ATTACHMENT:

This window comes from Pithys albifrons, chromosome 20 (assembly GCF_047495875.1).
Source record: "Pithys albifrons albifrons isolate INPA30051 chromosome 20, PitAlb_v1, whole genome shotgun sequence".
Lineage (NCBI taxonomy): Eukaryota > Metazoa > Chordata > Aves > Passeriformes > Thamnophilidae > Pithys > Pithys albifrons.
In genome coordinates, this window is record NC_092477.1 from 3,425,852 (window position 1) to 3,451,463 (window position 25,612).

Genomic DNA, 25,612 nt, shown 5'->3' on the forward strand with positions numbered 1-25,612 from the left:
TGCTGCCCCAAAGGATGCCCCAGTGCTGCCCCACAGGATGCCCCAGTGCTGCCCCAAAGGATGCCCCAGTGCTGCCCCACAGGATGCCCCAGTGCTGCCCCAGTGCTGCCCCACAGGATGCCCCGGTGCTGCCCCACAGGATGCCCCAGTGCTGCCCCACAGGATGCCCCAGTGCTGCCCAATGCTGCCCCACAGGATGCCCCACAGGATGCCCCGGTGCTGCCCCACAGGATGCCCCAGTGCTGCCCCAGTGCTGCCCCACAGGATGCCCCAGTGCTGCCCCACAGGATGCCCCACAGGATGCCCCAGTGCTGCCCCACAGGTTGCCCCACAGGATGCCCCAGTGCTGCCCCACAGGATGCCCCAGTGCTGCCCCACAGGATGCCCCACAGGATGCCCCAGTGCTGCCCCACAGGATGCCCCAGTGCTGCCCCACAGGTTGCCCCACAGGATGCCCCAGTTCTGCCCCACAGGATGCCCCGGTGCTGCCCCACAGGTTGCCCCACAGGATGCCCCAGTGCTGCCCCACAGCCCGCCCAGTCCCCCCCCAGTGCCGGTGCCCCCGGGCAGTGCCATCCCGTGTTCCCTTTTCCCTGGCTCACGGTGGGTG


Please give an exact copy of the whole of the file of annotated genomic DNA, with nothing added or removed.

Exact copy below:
This window comes from Pithys albifrons, chromosome 20 (assembly GCF_047495875.1).
Source record: "Pithys albifrons albifrons isolate INPA30051 chromosome 20, PitAlb_v1, whole genome shotgun sequence".
Lineage (NCBI taxonomy): Eukaryota > Metazoa > Chordata > Aves > Passeriformes > Thamnophilidae > Pithys > Pithys albifrons.
In genome coordinates, this window is record NC_092477.1 from 3,425,852 (window position 1) to 3,451,463 (window position 25,612).

Genomic DNA, 25,612 nt, shown 5'->3' on the forward strand with positions numbered 1-25,612 from the left:
TGCTGCCCCAAAGGATGCCCCAGTGCTGCCCCACAGGATGCCCCAGTGCTGCCCCAAAGGATGCCCCAGTGCTGCCCCACAGGATGCCCCAGTGCTGCCCCAGTGCTGCCCCACAGGATGCCCCGGTGCTGCCCCACAGGATGCCCCAGTGCTGCCCCACAGGATGCCCCAGTGCTGCCCAATGCTGCCCCACAGGATGCCCCACAGGATGCCCCGGTGCTGCCCCACAGGATGCCCCAGTGCTGCCCCAGTGCTGCCCCACAGGATGCCCCAGTGCTGCCCCACAGGATGCCCCACAGGATGCCCCAGTGCTGCCCCACAGGTTGCCCCACAGGATGCCCCAGTGCTGCCCCACAGGATGCCCCAGTGCTGCCCCACAGGATGCCCCACAGGATGCCCCAGTGCTGCCCCACAGGATGCCCCAGTGCTGCCCCACAGGTTGCCCCACAGGATGCCCCAGTTCTGCCCCACAGGATGCCCCGGTGCTGCCCCACAGGTTGCCCCACAGGATGCCCCAGTGCTGCCCCACAGCCCGCCCAGTCCCCCCCCAGTGCCGGTGCCCCCGGGCAGTGCCATCCCGTGTTCCCTTTTCCCTGGCTCACGGTGGGTG